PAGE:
Tarzan’s Revenge (1938)

If you page through the Poverty Row Studio books you’ll find an entry for a studio established by Edgar Rice Burroughs to bring his characters, mainly Tarzan to the silver screen the way he saw fit. Surely, Burroughs (and his estate) was not the only author ever dissatisfied with screen versions of his story, but a reason for that could be the proliferation of poor films made. Disregarding “accuracy” many of them are just not good and highly disposable works.

This particular version though produced by Sol Lesser, who was the architect of many of the character’s onscreen incarnations, was a Fox release. There’s not a lot in Tarzan’s Revenge that stands out as unique and most of it stands out as being so in a bad way. Hunting is a major plot element, and the goal of the hunt is to trap animals for a zoo.

Being at another studio there are some things that would have to be different: the love interest is Eleanor (Eleanor Holm) not Jane, the Tarzan call is different, the chimps is a quieter less insane version, and in its defense this Tarzan (Glenn Morris) is a bit more fit.

However, many of the issues from the MGM-RKO titles are here too because conventions of the day were too easily obeyed. A map of Africa plays a significant supporting role, ambiguous native, excessive amounts of exposition, Eleanor being disbelieved, lots of swimming and gallivanting.

However, there are things uniquely weird here: Tarzan is there but rather passive for a time, the battle for Eleanor’s affection is lame; the bottom line is that this is flat and unengaging.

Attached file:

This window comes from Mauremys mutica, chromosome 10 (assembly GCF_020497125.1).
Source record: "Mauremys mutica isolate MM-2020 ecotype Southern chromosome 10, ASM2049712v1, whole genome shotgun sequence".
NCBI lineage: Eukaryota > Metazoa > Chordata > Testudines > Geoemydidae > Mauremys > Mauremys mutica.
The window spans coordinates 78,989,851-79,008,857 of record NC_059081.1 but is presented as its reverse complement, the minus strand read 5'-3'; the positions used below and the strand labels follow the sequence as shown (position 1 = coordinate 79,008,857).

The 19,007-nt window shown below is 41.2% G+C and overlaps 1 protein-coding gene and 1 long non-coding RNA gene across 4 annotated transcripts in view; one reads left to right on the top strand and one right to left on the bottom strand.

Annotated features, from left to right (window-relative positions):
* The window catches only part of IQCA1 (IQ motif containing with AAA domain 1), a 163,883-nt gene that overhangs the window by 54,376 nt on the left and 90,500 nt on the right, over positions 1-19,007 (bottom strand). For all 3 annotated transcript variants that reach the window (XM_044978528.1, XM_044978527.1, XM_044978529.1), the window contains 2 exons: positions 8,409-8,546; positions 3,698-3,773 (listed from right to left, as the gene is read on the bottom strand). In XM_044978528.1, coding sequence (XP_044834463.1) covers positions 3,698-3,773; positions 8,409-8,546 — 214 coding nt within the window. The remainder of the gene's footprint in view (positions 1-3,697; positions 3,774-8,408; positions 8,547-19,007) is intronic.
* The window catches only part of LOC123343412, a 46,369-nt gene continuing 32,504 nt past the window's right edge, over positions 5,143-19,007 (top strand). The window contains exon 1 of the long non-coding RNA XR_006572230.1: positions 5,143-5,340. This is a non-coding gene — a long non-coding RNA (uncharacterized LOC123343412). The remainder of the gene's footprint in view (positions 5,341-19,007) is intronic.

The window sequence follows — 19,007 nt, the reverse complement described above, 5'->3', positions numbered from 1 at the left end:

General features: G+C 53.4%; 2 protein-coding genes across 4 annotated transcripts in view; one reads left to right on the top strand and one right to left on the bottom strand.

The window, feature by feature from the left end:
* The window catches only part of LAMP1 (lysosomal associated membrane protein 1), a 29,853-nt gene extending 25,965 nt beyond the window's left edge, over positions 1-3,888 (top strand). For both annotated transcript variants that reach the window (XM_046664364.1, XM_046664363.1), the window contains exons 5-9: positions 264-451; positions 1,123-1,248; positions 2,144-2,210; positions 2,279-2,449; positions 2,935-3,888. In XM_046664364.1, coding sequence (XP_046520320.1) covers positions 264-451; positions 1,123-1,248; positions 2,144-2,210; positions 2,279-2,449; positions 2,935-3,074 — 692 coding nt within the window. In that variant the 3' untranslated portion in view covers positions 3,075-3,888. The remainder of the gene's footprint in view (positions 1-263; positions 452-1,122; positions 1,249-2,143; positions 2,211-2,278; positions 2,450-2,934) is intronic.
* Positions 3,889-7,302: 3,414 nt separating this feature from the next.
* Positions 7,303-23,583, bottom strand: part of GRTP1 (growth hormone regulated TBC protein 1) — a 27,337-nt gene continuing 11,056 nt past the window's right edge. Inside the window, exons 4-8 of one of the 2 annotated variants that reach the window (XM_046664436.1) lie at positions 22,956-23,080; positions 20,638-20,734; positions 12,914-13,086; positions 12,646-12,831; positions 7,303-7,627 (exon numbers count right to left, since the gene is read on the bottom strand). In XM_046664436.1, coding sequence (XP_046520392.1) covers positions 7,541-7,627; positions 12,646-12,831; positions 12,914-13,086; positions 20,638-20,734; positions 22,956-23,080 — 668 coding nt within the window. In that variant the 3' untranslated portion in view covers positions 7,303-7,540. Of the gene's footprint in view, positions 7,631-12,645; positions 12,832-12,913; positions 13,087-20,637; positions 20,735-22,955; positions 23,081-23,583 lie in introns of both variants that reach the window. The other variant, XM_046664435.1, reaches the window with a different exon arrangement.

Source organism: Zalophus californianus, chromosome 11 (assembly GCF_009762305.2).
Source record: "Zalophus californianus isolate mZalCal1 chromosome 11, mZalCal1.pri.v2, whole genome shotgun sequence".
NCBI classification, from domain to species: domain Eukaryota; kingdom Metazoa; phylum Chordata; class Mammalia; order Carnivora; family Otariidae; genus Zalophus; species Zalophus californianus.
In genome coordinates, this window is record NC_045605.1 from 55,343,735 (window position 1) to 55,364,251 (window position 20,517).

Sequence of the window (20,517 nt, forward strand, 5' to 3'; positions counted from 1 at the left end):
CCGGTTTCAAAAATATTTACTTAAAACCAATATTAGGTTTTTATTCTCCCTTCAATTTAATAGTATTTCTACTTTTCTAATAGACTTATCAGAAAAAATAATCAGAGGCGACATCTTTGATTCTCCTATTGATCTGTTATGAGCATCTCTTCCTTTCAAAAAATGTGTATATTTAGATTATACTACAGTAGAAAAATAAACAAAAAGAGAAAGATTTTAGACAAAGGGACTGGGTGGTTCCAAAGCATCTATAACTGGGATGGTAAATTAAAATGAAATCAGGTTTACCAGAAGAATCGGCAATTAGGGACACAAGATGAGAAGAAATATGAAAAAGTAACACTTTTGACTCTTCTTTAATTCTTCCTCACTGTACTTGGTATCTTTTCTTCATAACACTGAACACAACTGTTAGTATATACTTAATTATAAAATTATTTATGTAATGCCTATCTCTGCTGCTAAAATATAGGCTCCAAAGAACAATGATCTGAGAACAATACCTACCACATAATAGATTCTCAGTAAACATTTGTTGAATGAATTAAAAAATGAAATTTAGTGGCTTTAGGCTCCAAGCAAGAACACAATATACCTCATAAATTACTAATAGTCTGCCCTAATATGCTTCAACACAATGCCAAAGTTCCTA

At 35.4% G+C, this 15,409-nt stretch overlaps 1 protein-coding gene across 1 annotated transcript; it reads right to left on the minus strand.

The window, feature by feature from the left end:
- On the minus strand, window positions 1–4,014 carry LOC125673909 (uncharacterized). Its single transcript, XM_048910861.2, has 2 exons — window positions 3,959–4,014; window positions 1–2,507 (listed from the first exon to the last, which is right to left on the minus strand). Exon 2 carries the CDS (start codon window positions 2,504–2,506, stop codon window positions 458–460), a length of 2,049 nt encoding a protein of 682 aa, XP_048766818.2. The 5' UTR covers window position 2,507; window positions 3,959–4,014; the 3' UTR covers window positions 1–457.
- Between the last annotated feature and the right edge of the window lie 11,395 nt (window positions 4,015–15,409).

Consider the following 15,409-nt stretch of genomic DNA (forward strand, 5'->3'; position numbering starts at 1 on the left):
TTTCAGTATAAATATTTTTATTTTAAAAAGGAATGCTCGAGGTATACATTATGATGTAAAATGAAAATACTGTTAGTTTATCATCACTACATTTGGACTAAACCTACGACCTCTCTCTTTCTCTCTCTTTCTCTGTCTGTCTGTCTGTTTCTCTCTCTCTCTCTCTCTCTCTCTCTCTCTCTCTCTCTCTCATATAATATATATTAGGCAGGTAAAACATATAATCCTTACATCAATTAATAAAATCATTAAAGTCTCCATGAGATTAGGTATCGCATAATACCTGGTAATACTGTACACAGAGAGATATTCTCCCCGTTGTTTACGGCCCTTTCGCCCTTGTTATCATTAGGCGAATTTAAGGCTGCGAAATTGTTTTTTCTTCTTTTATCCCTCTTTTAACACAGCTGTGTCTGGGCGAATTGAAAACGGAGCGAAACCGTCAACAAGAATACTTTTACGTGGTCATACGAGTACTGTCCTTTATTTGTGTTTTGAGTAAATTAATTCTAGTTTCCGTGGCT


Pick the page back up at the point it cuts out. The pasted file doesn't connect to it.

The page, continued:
Tarzan Thursday: Tarzan and the Huntress (1947)

Introduction

Last year the character of Tarzan celebrated his 100th year in print. A serialized version of the story first appeared in 1912. A hardcover collection of Tarzan of the Apes first appeared in 1914. Being in the middle of the Tarzan centennial period it’s an opportune time to (re)visit many of the screen renditions of the character.

Tarzan and the Huntress (1947)

Probably the most unfortunate thing about Tarzan and the Huntress is that there are good things in the script, but there’s just not enough material. At times it seems like they only started with half-a-feature-length screenplay, elongated everything, shot cutaways and time-fillers to bolster the running time.

One of the switches that works really well here is that the impending threat is introduced prior to the stasis, therefore, at the outset of the film there is greater promise than there are in many of the films. The stasis is thus leant and undercurrent of tension none of the prior ones have.

What interferes with the success of this installment most is the fact that, here perhaps more so than any other film, it seems Tarzan is the only one with a memory of past interactions with white men in the jungle. Again Boy, whose youth and naivite are harder to sell the bigger and broader he gets; and Jane’s willing acquiescence to the desires of the civilized world are what causes a majority of the issues and strife.

Conflict is necessary but considering how flip the trappers are it’s hardly necessary for them to be tricked so. Tarzan attempts diplomacy bowing to the King and they cross him many times. Now, part of the issues is the concept and the writing there’s a line of the “war taking its toll on zoos.” How? Air raids, I would assume, but it that really a justifiable reason to over-poach? The greed is now underscored furthermore the animals are usually respected greatly by Tarzan and his family so Boy giving away two cubs for a flashlight is the hardest turn of events to take in the series.

The reason it feels like have a script elongated is that there is a stasis section in the middle of the film. Much like my sudden, un-segued shift to discussing it, such is that section to the flow of the film.

The conclusion of the film is not unusual and similar to others, including the fact that it’s not really earned. The next film, and the last time Weissmuller played Tarzan, would break the mold slightly but not for the better.

Tarzan Thursday: Tarzan and the Leopard Woman (1946)